Have you ever been conned or dread the idea of being swindled at any point? Well, worry no longer because we will be helping you out with ten ways in which you can have the edge over the frauds trying to leave you high and dry.

Identify the imposters.

Scammers tend to impersonate the disposition of somebody who you would trust without even blinking the eye like one of your friends, family, government official, a charity, or someone you are partners within your business. If you ever come across a suspicious request through email, text, or a phone call in that matter, do not let out any personal information or money as an act of generosity.

Research online.

Whenever there’s something fishy, type the name of the product/service or the company and use words like “review” and “scam” to check their authenticity. Other than that, you can also look for phone numbers to find out whether or not they are scams.

Your caller ID might not always be true.

Even though caller IDs guarantee that they would furnish you with every little detail of the unknown numbers that are trying to reach you, they aren’t always true to their words. If someone calls you and asks for your bank details or money, block him immediately. But, if the voice sounds genuine, call back to find out if he is telling the truth.

Avoid paying in advance.

Some people ask others to pay in advance for certain services such as mortgage assistance, credit card offers, loans, debt relief, or an assured job prospect. Additionally, frauds might also affirm that you have won a prize worth a humungous amount but, you will have to pay some taxes before that to claim your reward. Do not believe them because such procedures are carried out officially face-to-face with legit documents and not over the phone.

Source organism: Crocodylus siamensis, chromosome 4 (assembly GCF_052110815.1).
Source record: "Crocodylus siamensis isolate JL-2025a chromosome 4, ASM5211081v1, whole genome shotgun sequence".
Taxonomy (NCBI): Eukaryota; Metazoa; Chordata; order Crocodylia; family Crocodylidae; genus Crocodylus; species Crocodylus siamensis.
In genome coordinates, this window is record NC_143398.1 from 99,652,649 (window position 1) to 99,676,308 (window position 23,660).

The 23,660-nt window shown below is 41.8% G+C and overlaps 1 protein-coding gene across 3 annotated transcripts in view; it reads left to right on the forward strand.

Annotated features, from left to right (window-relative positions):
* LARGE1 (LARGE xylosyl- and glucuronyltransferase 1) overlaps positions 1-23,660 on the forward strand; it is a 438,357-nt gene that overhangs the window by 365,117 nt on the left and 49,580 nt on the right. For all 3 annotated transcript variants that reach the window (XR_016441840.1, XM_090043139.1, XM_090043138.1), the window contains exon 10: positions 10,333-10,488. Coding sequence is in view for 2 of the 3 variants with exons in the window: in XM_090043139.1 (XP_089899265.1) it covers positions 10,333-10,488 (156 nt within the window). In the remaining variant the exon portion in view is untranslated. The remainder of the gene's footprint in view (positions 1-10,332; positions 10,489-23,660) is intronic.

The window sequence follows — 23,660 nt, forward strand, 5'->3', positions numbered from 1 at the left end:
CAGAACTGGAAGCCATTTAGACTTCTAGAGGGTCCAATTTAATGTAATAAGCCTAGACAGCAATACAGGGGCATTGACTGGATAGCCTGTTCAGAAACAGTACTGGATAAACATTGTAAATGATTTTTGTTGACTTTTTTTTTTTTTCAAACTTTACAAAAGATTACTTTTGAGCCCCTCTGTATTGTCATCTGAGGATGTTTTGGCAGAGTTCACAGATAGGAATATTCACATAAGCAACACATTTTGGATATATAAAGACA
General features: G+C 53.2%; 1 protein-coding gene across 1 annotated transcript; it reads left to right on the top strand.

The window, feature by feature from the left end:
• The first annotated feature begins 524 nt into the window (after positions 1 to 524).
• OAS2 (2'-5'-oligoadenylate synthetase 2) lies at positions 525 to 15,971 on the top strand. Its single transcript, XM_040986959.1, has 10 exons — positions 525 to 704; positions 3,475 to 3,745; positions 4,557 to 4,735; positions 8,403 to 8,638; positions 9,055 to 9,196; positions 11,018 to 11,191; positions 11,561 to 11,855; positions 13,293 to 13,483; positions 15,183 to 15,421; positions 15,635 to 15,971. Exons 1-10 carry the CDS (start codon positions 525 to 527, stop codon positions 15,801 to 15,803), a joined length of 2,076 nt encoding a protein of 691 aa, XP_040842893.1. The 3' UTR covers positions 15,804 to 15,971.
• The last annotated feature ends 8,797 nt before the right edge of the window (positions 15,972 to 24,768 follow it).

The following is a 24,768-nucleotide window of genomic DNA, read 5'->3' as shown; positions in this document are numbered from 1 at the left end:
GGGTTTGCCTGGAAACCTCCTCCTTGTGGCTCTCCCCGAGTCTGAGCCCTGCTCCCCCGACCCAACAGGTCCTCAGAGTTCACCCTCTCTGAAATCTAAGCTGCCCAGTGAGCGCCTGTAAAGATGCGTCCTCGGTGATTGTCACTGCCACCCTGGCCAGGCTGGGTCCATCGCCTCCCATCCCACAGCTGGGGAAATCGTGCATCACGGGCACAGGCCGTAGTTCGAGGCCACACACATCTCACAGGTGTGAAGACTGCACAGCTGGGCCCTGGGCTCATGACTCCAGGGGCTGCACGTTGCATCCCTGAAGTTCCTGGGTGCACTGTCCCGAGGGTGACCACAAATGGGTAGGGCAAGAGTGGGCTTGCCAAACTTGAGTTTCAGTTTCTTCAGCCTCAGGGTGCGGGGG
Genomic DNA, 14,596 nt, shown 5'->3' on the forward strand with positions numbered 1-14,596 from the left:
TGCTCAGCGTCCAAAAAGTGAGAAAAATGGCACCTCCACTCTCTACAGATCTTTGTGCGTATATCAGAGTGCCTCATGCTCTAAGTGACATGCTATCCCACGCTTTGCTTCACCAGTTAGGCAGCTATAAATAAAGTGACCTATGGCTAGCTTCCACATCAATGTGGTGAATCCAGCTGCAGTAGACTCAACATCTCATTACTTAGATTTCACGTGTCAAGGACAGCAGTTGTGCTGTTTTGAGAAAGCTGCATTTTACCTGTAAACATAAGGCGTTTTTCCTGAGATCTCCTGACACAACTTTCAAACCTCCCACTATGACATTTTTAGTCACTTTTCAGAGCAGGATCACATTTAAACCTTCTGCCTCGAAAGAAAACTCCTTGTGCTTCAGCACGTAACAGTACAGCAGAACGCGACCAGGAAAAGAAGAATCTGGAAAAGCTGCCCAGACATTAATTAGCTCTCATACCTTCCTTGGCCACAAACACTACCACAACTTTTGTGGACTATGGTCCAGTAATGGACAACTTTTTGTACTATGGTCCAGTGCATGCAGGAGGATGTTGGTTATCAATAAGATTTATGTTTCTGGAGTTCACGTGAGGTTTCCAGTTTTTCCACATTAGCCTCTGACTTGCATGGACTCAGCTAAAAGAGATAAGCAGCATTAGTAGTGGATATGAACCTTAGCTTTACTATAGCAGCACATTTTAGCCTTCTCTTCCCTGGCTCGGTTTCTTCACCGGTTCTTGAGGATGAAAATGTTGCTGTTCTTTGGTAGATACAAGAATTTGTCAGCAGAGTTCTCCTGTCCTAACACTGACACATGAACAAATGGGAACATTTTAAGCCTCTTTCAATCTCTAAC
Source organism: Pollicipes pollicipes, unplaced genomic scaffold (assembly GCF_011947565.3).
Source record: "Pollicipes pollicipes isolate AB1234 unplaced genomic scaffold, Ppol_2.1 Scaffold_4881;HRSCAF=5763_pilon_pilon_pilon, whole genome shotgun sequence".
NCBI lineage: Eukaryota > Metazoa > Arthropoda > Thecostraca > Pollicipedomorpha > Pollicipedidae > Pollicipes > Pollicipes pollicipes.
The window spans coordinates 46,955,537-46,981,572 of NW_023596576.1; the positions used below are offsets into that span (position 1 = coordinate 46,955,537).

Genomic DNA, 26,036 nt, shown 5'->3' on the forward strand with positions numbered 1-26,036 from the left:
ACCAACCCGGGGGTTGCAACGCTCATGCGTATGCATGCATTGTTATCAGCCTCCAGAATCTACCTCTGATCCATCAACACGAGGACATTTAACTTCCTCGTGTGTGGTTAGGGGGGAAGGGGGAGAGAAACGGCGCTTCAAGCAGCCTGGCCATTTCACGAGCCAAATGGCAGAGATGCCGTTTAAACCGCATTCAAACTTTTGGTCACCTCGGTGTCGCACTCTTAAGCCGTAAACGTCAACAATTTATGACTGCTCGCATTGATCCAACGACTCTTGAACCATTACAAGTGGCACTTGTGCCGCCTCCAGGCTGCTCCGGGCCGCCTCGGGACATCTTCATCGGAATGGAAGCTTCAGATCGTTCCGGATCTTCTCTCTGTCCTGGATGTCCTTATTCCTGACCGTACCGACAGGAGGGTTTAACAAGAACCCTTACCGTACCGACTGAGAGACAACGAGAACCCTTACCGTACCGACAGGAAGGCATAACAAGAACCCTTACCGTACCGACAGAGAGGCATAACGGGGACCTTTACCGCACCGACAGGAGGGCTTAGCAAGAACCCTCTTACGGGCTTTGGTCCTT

Check the method of payment before approving them.

While some credit cards have built-in fraud protectors to track the legitimacy of the destination of the payment, wiring money through MoneyGram and Western Union is inexorably risky, and once the payment is remitted, getting it back involves a lot of hassle. Honest companies and government offices will firstly have a wide array of payment options and, secondly, won’t use unconventional methods.

Talk to someone you trust.

Before shelling out the money, take time with your decision and talk to someone you trust. People with the aim of conning you will be in a rush and prompt you to make a choice at the earliest and even might go to the extent of threatening you.

Don’t answer robocalls.

When you pick up the phone and hear a recorded voice putting up the sales pitch, hang up right then and report it to the FTC. Besides being illegal, their products will be completely useless.

Free trial offers are indeed dubious.

Some companies, out of uncalled-for generosity, offer free trials to sign you up for their products and send you a bill for them until you press the cancel button. Before agreeing to the free trials, get to know the company well on the internet, and diligently browse through the cancellation policy. Also, reassess your monthly systems to make sure that you are not charged for services to which you didn’t agree.

Don’t pay fake checks.

Lawfully, a bank must scoop out funds from the deposited checks within a few days; nonetheless, if the check is addressed to a fake receiver, it can take weeks. If the check turns out to be fraudulent, you will be held responsible for paying the bank back.

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